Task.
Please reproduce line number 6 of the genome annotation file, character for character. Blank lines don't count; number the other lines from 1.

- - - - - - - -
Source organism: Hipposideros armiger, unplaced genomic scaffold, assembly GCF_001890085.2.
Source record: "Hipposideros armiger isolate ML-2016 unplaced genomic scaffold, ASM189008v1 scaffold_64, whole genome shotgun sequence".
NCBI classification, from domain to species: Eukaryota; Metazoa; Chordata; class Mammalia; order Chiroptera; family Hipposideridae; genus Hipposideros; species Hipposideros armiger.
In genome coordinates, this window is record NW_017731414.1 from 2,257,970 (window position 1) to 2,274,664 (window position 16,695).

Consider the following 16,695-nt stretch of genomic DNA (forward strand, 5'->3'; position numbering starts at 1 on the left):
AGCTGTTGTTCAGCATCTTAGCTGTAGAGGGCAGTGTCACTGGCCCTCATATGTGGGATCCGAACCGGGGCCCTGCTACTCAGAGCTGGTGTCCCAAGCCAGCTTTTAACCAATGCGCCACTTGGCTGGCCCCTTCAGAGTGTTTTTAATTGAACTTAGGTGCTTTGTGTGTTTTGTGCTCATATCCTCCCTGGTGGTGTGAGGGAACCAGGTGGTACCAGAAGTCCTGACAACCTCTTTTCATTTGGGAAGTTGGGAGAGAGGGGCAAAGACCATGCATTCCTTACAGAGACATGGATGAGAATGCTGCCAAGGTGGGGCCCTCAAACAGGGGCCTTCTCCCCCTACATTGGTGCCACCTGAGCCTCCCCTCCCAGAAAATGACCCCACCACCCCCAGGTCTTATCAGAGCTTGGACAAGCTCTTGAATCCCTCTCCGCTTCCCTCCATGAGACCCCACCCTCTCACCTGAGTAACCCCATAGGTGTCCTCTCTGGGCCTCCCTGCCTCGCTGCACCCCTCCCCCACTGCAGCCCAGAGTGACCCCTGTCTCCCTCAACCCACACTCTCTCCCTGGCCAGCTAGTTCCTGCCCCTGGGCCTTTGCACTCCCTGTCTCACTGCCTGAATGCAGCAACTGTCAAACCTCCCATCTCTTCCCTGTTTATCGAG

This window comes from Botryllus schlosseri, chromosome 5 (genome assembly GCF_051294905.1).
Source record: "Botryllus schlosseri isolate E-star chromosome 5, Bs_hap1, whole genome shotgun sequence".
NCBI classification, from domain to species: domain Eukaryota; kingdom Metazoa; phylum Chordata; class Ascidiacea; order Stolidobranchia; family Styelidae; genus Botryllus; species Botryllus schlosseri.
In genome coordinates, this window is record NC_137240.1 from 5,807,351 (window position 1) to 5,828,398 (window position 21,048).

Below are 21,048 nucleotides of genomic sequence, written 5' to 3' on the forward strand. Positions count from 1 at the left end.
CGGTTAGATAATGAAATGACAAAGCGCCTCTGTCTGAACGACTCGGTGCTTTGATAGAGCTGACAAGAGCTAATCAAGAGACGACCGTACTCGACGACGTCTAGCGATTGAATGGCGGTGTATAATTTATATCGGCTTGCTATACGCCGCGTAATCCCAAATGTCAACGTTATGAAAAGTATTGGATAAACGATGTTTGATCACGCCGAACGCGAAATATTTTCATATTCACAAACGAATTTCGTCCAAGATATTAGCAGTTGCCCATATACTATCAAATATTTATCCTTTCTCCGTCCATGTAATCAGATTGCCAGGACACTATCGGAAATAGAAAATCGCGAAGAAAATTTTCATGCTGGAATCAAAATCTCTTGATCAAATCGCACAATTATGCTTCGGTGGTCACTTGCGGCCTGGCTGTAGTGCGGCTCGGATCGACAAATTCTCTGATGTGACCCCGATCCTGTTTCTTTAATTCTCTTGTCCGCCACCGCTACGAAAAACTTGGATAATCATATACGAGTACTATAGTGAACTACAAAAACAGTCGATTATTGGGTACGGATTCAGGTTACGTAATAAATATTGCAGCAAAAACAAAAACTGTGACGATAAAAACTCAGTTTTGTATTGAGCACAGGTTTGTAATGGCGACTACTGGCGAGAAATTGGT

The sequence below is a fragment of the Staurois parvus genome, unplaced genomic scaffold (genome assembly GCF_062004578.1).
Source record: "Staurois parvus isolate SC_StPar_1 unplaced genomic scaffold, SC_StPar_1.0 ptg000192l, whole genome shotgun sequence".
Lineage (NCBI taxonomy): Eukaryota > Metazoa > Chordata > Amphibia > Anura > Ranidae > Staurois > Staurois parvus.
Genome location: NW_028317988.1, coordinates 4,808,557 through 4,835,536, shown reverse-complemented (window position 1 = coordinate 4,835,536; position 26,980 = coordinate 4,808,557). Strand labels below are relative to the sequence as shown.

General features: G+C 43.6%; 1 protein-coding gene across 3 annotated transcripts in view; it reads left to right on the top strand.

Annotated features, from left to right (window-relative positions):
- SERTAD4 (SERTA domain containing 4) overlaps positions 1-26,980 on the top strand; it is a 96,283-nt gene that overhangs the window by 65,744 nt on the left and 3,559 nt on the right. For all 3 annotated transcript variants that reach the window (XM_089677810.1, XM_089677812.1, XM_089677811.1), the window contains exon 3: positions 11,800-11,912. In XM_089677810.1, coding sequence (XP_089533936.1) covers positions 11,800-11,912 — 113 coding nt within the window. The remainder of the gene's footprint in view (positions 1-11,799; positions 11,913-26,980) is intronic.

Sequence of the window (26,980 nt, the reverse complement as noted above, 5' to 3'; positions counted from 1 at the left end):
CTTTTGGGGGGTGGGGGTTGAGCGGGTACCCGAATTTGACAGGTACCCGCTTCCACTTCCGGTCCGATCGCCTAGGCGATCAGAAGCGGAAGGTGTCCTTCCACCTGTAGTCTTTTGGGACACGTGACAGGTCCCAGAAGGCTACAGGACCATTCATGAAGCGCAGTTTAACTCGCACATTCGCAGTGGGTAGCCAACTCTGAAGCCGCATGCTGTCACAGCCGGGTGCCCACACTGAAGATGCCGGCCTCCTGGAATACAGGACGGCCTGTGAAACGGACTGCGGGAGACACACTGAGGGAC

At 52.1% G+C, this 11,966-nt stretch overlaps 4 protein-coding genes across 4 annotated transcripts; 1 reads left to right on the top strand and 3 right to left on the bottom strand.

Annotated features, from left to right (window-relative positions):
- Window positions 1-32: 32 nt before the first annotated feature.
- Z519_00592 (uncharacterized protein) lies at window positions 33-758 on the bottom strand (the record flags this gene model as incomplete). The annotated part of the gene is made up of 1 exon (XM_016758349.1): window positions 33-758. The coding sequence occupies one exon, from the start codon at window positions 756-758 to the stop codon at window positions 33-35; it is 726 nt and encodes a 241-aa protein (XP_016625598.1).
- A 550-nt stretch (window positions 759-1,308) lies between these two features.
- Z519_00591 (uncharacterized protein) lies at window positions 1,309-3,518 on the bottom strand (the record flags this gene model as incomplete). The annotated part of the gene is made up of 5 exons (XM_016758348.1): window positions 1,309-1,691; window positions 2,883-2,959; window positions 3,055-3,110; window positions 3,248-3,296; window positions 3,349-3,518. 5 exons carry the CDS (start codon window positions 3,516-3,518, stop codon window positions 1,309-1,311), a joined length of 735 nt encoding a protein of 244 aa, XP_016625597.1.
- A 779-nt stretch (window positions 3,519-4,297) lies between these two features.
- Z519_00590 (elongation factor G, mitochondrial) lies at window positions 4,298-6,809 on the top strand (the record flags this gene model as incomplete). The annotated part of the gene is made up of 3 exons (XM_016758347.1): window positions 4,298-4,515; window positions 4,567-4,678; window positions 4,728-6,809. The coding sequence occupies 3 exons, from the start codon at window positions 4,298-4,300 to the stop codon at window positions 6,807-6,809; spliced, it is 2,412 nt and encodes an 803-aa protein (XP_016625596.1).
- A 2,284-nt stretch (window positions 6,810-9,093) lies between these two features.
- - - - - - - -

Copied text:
AGCTGTTGTTCAGCATCTTAGCTGTAGAGGGCAGTGTCACTGGCCCTCATATGTGGGATCCGAACCGGGGCCCTGCTACTCAGAGCTGGTGTCCCAAGCCAGCTTTTAACCAATGCGCCACTTGGCTGGCCCCTTCAGAGTGTTTTTAATTGAACTTAGGTGCTTTGTGTGTTTTGTGCTCATATCCTCCCTGGTGGTGTGAGGGAACCAGGTGGTACCAGAAGTCCTGACAACCTCTTTTCATTTGGGAAGTTGGGAGAGAGGGGCAAAGACCATGCATTCCTTACAGAGACATGGATGAGAATGCTGCCAAGGTGGGGCCCTCAAACAGGGGCCTTCTCCCCCTACATTGGTGCCACCTGAGCCTCCCCTCCCAGAAAATGACCCCACCACCCCCAGGTCTTATCAGAGCTTGGACAAGCTCTTGAATCCCTCTCCGCTTCCCTCCATGAGACCCCACCCTCTCACCTGAGTAACCCCATAGGTGTCCTCTCTGGGCCTCCCTGCCTCGCTGCACCCCTCCCCCACTGCAGCCCAGAGTGACCCCTGTCTCCCTCAACCCACACTCTCTCCCTGGCCAGCTAGTTCCTGCCCCTGGGCCTTTGCACTCCCTGTCTCACTGCCTGAATGCAGCAACTGTCAAACCTCCCATCTCTTCCCTGTTTATCGAG